How to file a Divorce in Ontario: Requirements and Steps Involved
Filing For a Divorce in Ontario?
Learn the divorce process and requirements below!
Divorce in Ontario is governed by the federal Divorce Act. In order to file for divorce in Ontario, you will need to show that your marriage has broken down. There are three ways you can do this:
1. You and your spouse have lived separate and apart for one year (separation grounds)
2. Your spouse has committed adultery; or
3. Your spouse has been cruel to you (physically or mentally) such that you could not continue to live together
Note: Majority of the divorce cases in Ontario are processed based on separation for one year. However, living “separate and apart” does not necessarily mean that you and your spouse have lived in separate residences. You can be living in the same residence (due to economic or other reasons) but still be considered living separate and apart.
To view a one-minute video on the process of divorce in ontario, click here.
The first step is to decide that you will actually separate from your spouse and file for divorce. Once you separate, your living “separate and apart” time requirement starts.
Obtain a divorce application. You can do this in a number of ways. You can log on to the Ontario court forms website and download/print the application or visit your local family court information center and look for assistance.
Decide under which ground you will be filing for divorce. Remember, most divorce applications are filed under the one-year separation period. The other grounds for divorce are adultery or cruelty. A divorce application based on adultery or cruelty requires evidence to substantiate the claims.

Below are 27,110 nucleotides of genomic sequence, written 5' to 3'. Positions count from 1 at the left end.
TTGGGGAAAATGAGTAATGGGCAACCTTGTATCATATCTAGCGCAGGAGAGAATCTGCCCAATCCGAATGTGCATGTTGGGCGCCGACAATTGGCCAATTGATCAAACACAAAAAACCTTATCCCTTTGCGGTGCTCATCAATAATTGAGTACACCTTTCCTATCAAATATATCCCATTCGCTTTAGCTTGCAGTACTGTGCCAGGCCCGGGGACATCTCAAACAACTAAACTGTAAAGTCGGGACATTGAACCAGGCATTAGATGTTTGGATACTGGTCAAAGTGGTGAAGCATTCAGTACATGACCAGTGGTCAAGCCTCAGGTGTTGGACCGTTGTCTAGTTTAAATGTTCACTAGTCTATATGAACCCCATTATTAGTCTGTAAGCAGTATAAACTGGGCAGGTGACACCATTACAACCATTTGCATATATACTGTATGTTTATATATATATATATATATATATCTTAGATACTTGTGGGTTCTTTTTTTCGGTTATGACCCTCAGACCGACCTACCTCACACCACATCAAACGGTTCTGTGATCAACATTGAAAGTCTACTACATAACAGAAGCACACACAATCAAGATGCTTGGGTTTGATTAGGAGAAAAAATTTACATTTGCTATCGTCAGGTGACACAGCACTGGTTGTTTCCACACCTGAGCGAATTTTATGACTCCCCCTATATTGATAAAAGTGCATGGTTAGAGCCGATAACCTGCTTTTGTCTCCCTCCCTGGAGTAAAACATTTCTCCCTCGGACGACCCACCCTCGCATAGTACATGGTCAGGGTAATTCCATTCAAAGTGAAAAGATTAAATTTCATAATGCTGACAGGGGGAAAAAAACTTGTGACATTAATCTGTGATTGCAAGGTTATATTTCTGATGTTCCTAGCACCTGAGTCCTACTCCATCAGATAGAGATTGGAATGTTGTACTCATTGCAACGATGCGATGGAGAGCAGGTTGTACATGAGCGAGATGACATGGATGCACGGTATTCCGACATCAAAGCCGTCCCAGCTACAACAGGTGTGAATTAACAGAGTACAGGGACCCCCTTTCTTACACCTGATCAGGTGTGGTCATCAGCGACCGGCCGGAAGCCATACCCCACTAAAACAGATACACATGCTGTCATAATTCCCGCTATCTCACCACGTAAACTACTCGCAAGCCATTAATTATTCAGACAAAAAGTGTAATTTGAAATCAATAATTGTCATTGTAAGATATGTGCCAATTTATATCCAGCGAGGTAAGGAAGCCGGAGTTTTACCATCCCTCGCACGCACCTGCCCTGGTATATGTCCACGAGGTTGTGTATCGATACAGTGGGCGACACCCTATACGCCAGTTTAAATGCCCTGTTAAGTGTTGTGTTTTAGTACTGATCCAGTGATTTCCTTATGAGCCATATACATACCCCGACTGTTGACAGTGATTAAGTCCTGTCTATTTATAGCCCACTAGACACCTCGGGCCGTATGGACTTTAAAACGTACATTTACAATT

Figure out if your spouse will contest your divorce or whether it will proceed as uncontested. If you and your spouse cannot agree on the terms of the divorce, you will likely need to retain an experienced attorney practicing in family law. If your case will remain uncontested (majority of cases), there are two types of applications:
Uncontested Sole Divorce: When both spouses are in agreement about the divorce and do not oppose the divorce, either the husband or wife files the divorce papers with the court asking for the divorce. Once the papers are filed with the court, your spouse is served with the divorce papers. Your spouse then has 30 days to contest or challenge the divorce, or make a claim such as for support, property, custody, etc. If your spouse does not challenge the divorce within the required period, the divorce will proceed as “uncontested” and will be finalized by the court.
Uncontested Joint Divorce: The second way to proceed is to file a joint divorce. In this type of filing, both husband and wife sign and swear the divorce papers. Neither spouse is suing the other for divorce – you are telling the court that you both want the divorce. In a joint divorce application, spouses can also jointly ask the court to include an order relating to custody, access, support if both spouses agree to the terms.